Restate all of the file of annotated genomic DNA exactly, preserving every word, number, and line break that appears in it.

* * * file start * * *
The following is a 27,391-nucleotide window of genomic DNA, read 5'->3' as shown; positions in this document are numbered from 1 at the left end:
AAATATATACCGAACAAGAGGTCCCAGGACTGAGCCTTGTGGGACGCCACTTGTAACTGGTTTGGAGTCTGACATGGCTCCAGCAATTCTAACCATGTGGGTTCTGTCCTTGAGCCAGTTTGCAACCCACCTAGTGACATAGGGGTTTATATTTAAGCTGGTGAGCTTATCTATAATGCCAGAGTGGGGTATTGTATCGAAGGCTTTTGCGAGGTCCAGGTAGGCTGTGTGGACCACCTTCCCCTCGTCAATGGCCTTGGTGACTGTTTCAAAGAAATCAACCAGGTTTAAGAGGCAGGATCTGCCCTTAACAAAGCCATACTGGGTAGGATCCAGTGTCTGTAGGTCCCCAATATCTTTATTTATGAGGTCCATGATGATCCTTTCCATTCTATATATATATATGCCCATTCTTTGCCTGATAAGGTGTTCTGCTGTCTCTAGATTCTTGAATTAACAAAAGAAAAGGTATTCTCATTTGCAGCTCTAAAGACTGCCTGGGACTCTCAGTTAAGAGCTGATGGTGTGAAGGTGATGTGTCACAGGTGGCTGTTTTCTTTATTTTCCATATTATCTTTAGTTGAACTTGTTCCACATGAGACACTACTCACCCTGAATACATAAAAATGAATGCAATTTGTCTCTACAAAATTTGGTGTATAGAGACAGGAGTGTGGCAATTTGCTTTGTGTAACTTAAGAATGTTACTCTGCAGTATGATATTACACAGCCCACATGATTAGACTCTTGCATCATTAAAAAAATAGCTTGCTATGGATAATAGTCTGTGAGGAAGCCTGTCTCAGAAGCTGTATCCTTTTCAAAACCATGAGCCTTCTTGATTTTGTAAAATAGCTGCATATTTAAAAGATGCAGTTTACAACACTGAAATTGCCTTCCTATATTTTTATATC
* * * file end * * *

The following is a 27,391-nucleotide window of genomic DNA, read 5'->3' as shown; positions in this document are numbered from 1 at the left end:
AAATATATACCGAACAAGAGGTCCCAGGACTGAGCCTTGTGGGACGCCACTTGTAACTGGTTTGGAGTCTGACATGGCTCCAGCAATTCTAACCATGTGGGTTCTGTCCTTGAGCCAGTTTGCAACCCACCTAGTGACATAGGGGTTTATATTTAAGCTGGTGAGCTTATCTATAATGCCAGAGTGGGGTATTGTATCGAAGGCTTTTGCGAGGTCCAGGTAGGCTGTGTGGACCACCTTCCCCTCGTCAATGGCCTTGGTGACTGTTTCAAAGAAATCAACCAGGTTTAAGAGGCAGGATCTGCCCTTAACAAAGCCATACTGGGTAGGATCCAGTGTCTGTAGGTCCCCAATATCTTTATTTATGAGGTCCATGATGATCCTTTCCATTCTATATATATATATGCCCATTCTTTGCCTGATAAGGTGTTCTGCTGTCTCTAGATTCTTGAATTAACAAAAGAAAAGGTATTCTCATTTGCAGCTCTAAAGACTGCCTGGGACTCTCAGTTAAGAGCTGATGGTGTGAAGGTGATGTGTCACAGGTGGCTGTTTTCTTTATTTTCCATATTATCTTTAGTTGAACTTGTTCCACATGAGACACTACTCACCCTGAATACATAAAAATGAATGCAATTTGTCTCTACAAAATTTGGTGTATAGAGACAGGAGTGTGGCAATTTGCTTTGTGTAACTTAAGAATGTTACTCTGCAGTATGATATTACACAGCCCACATGATTAGACTCTTGCATCATTAAAAAAATAGCTTGCTATGGATAATAGTCTGTGAGGAAGCCTGTCTCAGAAGCTGTATCCTTTTCAAAACCATGAGCCTTCTTGATTTTGTAAAATAGCTGCATATTTAAAAGATGCAGTTTACAACACTGAAATTGCCTTCCTATATTTTTATATC